I went with the 2 Degrees branded version of the Samsung Galaxy S9 Plus as I had issues when I tried using a Spark branded Samsung Galaxy S8 Plus with a Skinny sim. Although Skinny uses the Spark mobile network it appears there is a configuration and/or compatibility quirk with the Skinny setup because the same issue didn’t appear when using a Spark sim. I’ve since move to 2 Degrees since they offered a good mobile and broadband deal so with that I went with the 2 Degrees Branded version given that it doesn’t have a carrier splash screen on boot up then could be possible that it is an unbranded version that is sold by 2 Degrees but doesn’t have a custom Android build (the CSC and PDA is shared with a number of markets which leads me to believe that it is an unbranded phone). To cut a long story short I ejected the sim/microsd card tray and put in my sim and microsd card into the tray and slid it into the device then turned on the phone. I was greeted with the Samsung splash screen on boot up where it automatically detected that I am in New Zealand and invited me to go through the process of setting up.
During the set up it is split between two parts, the Google part and the Samsung part. The first part of the setup is the Google setup where you’re asked for your email address and password so that the device can be registered with Google so then you can access their various services such as the Google Play Store along with configuring the various bundled Google applications so that they work the first time you launch them. The second part of the setup process is the Samsung part where you’re asked to sign up for a Samsung account and at that point it is important to remember that you don’t have to sign up for one. If you’re someone like me, I’m 100% in with Google and the Samsung services merely replicate what Google already provides plus Google services are fully accessible via the web browser, desktop applications and applications on ones mobile or tablet where as Samsung has limited access outside of their Android applications that run on Samsung tablets and mobile phones which makes Samsung cloud services as unviable not to mention the fact that Google already provides what I need and more so why have another login that I have keep track of.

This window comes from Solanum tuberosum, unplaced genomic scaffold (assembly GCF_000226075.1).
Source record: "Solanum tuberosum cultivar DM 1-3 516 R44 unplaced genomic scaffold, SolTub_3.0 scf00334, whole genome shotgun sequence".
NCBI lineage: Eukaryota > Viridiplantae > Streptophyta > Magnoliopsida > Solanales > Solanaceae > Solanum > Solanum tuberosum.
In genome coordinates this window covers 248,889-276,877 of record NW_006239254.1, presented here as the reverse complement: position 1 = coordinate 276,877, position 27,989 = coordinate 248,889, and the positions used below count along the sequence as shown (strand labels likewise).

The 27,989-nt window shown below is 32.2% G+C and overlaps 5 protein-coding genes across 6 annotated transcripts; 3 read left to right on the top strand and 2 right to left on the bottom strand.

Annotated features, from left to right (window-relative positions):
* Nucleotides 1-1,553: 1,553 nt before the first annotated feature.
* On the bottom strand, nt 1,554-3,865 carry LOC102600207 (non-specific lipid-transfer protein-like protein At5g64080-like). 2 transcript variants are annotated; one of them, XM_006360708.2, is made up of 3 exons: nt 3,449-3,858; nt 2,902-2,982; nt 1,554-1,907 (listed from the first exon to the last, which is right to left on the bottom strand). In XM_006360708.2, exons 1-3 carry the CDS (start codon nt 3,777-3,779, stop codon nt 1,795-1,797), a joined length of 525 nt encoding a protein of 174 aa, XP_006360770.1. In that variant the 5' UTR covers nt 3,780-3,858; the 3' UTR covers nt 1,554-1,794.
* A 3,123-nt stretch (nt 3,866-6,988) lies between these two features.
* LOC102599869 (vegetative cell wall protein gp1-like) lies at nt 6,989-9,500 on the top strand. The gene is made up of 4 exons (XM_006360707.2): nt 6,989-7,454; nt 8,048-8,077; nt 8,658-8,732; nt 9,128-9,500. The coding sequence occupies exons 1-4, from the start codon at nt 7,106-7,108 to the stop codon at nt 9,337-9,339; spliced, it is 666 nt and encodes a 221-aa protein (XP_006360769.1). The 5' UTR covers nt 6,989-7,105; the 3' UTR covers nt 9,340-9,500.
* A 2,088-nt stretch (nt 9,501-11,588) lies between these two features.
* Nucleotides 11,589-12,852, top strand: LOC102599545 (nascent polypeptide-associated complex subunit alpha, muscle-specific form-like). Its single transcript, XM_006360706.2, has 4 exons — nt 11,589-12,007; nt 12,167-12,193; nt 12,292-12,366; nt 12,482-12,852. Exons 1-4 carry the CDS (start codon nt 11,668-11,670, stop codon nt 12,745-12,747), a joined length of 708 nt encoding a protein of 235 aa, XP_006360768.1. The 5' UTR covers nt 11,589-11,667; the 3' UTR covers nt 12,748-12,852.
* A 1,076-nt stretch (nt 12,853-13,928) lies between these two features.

Once all setup I checked for a system update and I was offered an update from Android 8.0 Patch Level January 2018 to March 2018 along with installing all the updates from the Google Play Store. I then installed the Fitbit software and connected my Fitbit Ionic (which will be reviewed at a later date) which went through the process of downloading a firmware update to update the watch to the latest version of the Fitbit OS. I then installed the BNZ banking application which then allowed me to also add my debit and credit cards to my Google Pay (formally known as Android Pay). Once everything was setup the experience in terms of using Google Pay has been pretty painless – every store I go to has Google Pay support which has allowed me to ditch my wallet for the slim folio case which only now just has my drivers licence and access card for work. I also loaded onto Google Pay my two loyalty cards; OneCard from Countdown and Fly Buy’s card – both which I use on a regular basis.